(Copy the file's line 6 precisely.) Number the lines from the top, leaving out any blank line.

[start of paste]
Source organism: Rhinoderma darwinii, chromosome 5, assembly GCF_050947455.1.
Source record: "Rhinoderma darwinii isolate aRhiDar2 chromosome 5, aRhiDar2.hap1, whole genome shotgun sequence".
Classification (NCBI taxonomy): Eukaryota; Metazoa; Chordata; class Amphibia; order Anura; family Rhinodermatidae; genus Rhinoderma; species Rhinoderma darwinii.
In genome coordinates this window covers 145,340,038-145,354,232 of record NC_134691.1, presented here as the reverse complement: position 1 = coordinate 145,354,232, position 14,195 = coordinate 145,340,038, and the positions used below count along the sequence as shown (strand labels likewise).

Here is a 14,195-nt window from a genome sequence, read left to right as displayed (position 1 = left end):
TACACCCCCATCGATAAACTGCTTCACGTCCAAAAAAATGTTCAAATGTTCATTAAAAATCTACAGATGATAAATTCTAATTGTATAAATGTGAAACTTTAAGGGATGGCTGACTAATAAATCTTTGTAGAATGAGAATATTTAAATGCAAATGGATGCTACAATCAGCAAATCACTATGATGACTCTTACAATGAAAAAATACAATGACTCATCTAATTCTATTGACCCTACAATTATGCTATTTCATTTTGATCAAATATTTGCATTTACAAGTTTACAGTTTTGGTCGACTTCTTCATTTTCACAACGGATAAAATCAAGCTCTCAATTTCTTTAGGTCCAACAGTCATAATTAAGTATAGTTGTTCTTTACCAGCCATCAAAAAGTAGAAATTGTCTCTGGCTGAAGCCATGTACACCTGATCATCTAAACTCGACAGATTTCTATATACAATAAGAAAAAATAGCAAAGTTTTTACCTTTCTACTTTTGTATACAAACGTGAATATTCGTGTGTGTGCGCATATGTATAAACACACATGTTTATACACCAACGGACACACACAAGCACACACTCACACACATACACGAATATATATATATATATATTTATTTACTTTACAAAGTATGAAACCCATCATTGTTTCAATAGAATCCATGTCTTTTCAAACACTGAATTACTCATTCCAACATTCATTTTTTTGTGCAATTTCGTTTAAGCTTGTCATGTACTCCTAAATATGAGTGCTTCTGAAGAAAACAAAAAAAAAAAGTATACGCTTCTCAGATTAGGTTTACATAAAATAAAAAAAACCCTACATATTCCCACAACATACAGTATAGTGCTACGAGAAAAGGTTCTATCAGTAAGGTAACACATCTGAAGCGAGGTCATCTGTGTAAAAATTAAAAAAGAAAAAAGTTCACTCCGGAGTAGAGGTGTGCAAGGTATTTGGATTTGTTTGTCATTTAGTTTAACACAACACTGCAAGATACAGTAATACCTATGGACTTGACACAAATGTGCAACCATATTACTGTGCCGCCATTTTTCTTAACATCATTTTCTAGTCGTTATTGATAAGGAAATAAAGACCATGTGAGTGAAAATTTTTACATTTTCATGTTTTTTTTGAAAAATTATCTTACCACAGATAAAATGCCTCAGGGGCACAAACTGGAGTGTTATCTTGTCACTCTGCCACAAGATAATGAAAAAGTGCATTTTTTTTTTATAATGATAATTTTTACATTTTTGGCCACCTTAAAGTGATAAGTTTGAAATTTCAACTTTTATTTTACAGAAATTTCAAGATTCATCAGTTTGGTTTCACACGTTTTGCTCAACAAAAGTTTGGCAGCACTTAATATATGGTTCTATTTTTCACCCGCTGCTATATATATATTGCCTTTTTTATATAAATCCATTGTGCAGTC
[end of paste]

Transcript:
TACACCCCCATCGATAAACTGCTTCACGTCCAAAAAAATGTTCAAATGTTCATTAAAAATCTACAGATGATAAATTCTAATTGTATAAATGTGAAACTTTAAGGGATGGCTGACTAATAAATCTTTGTAGAATGAGAATATTTAAATGCAAATGGATGCTACAATCAGCAAATCACTATGATGACTCTTACAATGAAAAAATACAATGACTCATCTAATTCTATTGACCCTACAATTATGCTATTTCATTTTGATCAAATATTTGCATTTACAAGTTTACAGTTTTGGTCGACTTCTTCATTTTCACAACGGATAAAATCAAGCTCTCAATTTCTTTAGGTCCAACAGTCATAATTAAGTATAGTTGTTCTTTACCAGCCATCAAAAAGTAGAAATTGTCTCTGGCTGAAGCCATGTACACCTGATCATCTAAACTCGACAGATTTCTATATACAATAAGAAAAAATAGCAAAGTTTTTACCTTTCTACTTTTGTATACAAACGTGAATATTCGTGTGTGTGCGCATATGTATAAACACACATGTTTATACACCAACGGACACACACAAGCACACACTCACACACATACACGAATATATATATATATATATTTATTTACTTTACAAAGTATGAAACCCATCATTGTTTCAATAGAATCCATGTCTTTTCAAACACTGAATTACTCATTCCAACATTCATTTTTTTGTGCAATTTCGTTTAAGCTTGTCATGTACTCCTAAATATGAGTGCTTCTGAAGAAAACAAAAAAAAAAAGTATACGCTTCTCAGATTAGGTTTACATAAAATAAAAAAAACCCTACATATTCCCACAACATACAGTATAGTGCTACGAGAAAAGGTTCTATCAGTAAGGTAACACATCTGAAGCGAGGTCATCTGTGTAAAAATTAAAAAAGAAAAAAGTTCACTCCGGAGTAGAGGTGTGCAAGGTATTTGGATTTGTTTGTCATTTAGTTTAACACAACACTGCAAGATACAGTAATACCTATGGACTTGACACAAATGTGCAACCATATTACTGTGCCGCCATTTTTCTTAACATCATTTTCTAGTCGTTATTGATAAGGAAATAAAGACCATGTGAGTGAAAATTTTTACATTTTCATGTTTTTTTTGAAAAATTATCTTACCACAGATAAAATGCCTCAGGGGCACAAACTGGAGTGTTATCTTGTCACTCTGCCACAAGATAATGAAAAAGTGCATTTTTTTTTTATAATGATAATTTTTACATTTTTGGCCACCTTAAAGTGATAAGTTTGAAATTTCAACTTTTATTTTACAGAAATTTCAAGATTCATCAGTTTGGTTTCACACGTTTTGCTCAACAAAAGTTTGGCAGCACTTAATATATGGTTCTATTTTTCACCCGCTGCTATATATATATTGCCTTTTTTATATAAATCCATTGTGCAGTC